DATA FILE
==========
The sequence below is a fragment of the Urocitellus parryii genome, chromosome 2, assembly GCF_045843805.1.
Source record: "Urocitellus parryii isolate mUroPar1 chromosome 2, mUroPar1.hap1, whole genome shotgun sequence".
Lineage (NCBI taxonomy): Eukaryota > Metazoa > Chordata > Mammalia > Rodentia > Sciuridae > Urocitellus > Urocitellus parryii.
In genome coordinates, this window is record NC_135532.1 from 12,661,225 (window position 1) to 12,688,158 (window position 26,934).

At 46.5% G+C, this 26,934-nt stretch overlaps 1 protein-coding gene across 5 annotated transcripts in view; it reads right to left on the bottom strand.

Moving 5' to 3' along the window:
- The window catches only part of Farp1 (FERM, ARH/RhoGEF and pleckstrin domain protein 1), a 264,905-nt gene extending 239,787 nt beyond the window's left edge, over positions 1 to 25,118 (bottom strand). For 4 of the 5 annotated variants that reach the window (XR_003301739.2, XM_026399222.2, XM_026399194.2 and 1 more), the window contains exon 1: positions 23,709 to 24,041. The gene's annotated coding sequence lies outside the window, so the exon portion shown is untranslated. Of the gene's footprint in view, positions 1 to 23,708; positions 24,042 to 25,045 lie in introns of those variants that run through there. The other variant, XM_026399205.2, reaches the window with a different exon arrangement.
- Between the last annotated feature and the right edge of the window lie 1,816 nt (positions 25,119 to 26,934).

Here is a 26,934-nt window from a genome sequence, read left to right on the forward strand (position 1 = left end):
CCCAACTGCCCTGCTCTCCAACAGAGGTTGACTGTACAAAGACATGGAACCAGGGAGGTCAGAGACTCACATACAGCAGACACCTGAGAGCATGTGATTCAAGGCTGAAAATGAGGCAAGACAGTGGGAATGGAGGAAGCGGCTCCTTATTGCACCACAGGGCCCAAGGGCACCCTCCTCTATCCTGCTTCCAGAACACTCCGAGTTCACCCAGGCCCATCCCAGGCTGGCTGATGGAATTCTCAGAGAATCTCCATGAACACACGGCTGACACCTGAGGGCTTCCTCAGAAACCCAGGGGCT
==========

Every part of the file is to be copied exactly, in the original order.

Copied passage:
The sequence below is a fragment of the Urocitellus parryii genome, chromosome 2, assembly GCF_045843805.1.
Source record: "Urocitellus parryii isolate mUroPar1 chromosome 2, mUroPar1.hap1, whole genome shotgun sequence".
Lineage (NCBI taxonomy): Eukaryota > Metazoa > Chordata > Mammalia > Rodentia > Sciuridae > Urocitellus > Urocitellus parryii.
In genome coordinates, this window is record NC_135532.1 from 12,661,225 (window position 1) to 12,688,158 (window position 26,934).

At 46.5% G+C, this 26,934-nt stretch overlaps 1 protein-coding gene across 5 annotated transcripts in view; it reads right to left on the bottom strand.

Moving 5' to 3' along the window:
- The window catches only part of Farp1 (FERM, ARH/RhoGEF and pleckstrin domain protein 1), a 264,905-nt gene extending 239,787 nt beyond the window's left edge, over positions 1 to 25,118 (bottom strand). For 4 of the 5 annotated variants that reach the window (XR_003301739.2, XM_026399222.2, XM_026399194.2 and 1 more), the window contains exon 1: positions 23,709 to 24,041. The gene's annotated coding sequence lies outside the window, so the exon portion shown is untranslated. Of the gene's footprint in view, positions 1 to 23,708; positions 24,042 to 25,045 lie in introns of those variants that run through there. The other variant, XM_026399205.2, reaches the window with a different exon arrangement.
- Between the last annotated feature and the right edge of the window lie 1,816 nt (positions 25,119 to 26,934).

Here is a 26,934-nt window from a genome sequence, read left to right on the forward strand (position 1 = left end):
CCCAACTGCCCTGCTCTCCAACAGAGGTTGACTGTACAAAGACATGGAACCAGGGAGGTCAGAGACTCACATACAGCAGACACCTGAGAGCATGTGATTCAAGGCTGAAAATGAGGCAAGACAGTGGGAATGGAGGAAGCGGCTCCTTATTGCACCACAGGGCCCAAGGGCACCCTCCTCTATCCTGCTTCCAGAACACTCCGAGTTCACCCAGGCCCATCCCAGGCTGGCTGATGGAATTCTCAGAGAATCTCCATGAACACACGGCTGACACCTGAGGGCTTCCTCAGAAACCCAGGGGCT